A Concordia dispatch from Cambridge: American students experience the UK in mourning
The Concordia Courier
By Madison Zuniga | 9/23/2022
The United Kingdom observed a national day of mourning on Mon., Sept. 19. Shops, restaurants and businesses all shut down in remembrance of the late Queen Elizabeth II, who passed away on Sept. 8, 2022.
Ten students from Concordia University Irvine, this author included, have joined the British populace in mourning the queen’s death. The student group is participating in the semester-long study abroad program offered by Concordia in the historical university town of Cambridge, England. The start of the fall term was delayed due to the day of mourning, so rather than begin classes Monday morning, the group watched the queen’s funeral procession and service live on television.
“It really is a once in a lifetime event. It’s insane to see how much it affects the country, because nothing like this could happen in any other context. The queen has been alive for so long, she’s lived through it all, and now they’re laying her to rest. It’s incredible that the whole country has shut down for this.” said Sarah Decker, sophomore.
The queen’s death has impacted the Cambridge study-abroad experience from the start. On the morning of Thurs., Sept. 8, several Concordia students prepared to depart from the Los Angeles International Airport to Heathrow Airport in London. The news of the queen’s death was released around 10:30 a.m. in Pacific Standard Time. “It’s crazy that we got to go through this. [The queen died] on the day we went to Cambridge, to England. The timing is insane,” said Ariel Spilman, sophomore. She commented on how sudden it felt, and how no one seemed to expect it. “It’s exciting because we get to experience and be a part of such a historic moment.”
For Americans, no event seems equivalent to the death of Queen Elizabeth II. Many Americans might view the passing of the queen as a historical occurrence, or perhaps the death of a celebrity. It is difficult to comprehend the cultural role the queen played in the United Kingdom. The Concordia Cambridge students have now experienced Britain’s reaction firsthand. “It’s one of those things you would never think you’d be semi-involved in,” said Julia Swan, sophomore. “One of my friends said that it would be something I told my future kids about, and it would be like ‘I was just about to get on my flight to England when the queen died!’”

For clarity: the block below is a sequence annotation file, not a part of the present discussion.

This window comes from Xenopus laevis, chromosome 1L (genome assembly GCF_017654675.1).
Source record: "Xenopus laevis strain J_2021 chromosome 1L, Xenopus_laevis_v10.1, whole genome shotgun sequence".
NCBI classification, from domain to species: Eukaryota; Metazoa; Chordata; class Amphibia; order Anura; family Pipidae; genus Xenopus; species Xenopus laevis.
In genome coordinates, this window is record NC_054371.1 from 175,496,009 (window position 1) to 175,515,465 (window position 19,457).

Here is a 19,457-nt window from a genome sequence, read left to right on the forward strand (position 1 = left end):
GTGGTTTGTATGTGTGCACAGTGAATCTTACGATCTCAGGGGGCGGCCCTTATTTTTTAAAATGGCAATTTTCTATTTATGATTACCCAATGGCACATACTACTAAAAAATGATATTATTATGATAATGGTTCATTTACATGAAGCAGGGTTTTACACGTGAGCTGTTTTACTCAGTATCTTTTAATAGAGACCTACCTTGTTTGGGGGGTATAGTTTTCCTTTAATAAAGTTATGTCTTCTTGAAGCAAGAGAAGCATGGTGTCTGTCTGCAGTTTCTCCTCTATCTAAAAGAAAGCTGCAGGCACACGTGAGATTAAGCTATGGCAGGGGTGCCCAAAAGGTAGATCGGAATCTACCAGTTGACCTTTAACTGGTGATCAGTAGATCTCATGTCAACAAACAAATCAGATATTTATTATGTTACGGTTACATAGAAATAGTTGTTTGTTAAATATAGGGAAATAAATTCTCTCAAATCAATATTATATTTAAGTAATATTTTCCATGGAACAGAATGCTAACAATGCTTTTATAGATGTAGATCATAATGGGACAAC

On the flight, British Airways announced the event, and gave a moment of silence. In Heathrow Airport in London, dozens of screens displayed mourning messages and gray-toned photographs of the late monarch. In Cambridge, memorial shrines were displayed in every church, and in the windows of businesses. The memorials consisted of a photo, usually accompanied by candles, flowers, and perhaps a condolences book, open for mourners to sign. It seemed that the kindly face of Elizabeth II was everywhere, old and young, smiling gently from windows, signposts and banners.
The administrators for the Concordia Cambridge program commented on the significance of the event, recalling in comparison the passing of the Queen Mother in 2002, and the death of Princess Diana in 1997. The loss of Queen Elizabeth was certainly the most momentous of recent royal deaths, and has united the people of Britain in a unique and fascinating way.
A visit to London revealed a striking example of the reaction of the British people. On September 14, the group of Concordia students took the train down to the city, and were strictly advised to stay away from iconic locations like Westminster Abbey and Buckingham Palace, due to the massive crowds gathered there.
The queen’s lying-in-state period was open from Wed., Sept.14, to early Monday morning, Sept.19. Thousands of people lined up to pay their respects. The Queue, as it was referred to, stretched along the river Thames and through the streets of London. Police officers present at the Queue informed the Concordia students that at its height, the line was six miles long, and a thirty hour wait. “The line itself is sort of awe-inspiring, in that it was able to bring the country together. The whole country came together in order to mourn a monarch,” said Hailey Martinez, sophomore.
Arriving in England at the time of the Queen’s death has inevitably made the study abroad experience vividly memorable. As visitors, the students of Concordia embrace this opportunity to experience the country of England during a time in which it is united by the loss of their queen. “I’m just really moved by the fact that in our modern setting where there’s so much conflict with politics, with the British people there’s now unity. There’s largely a consensus that she was a great stateswoman, a piece of history and someone to be admired and mourned,” said Oliver Di Martino, sophomore.
For more information about the Concordia Cambridge program, or other study abroad opportunities, contact email@example.com.
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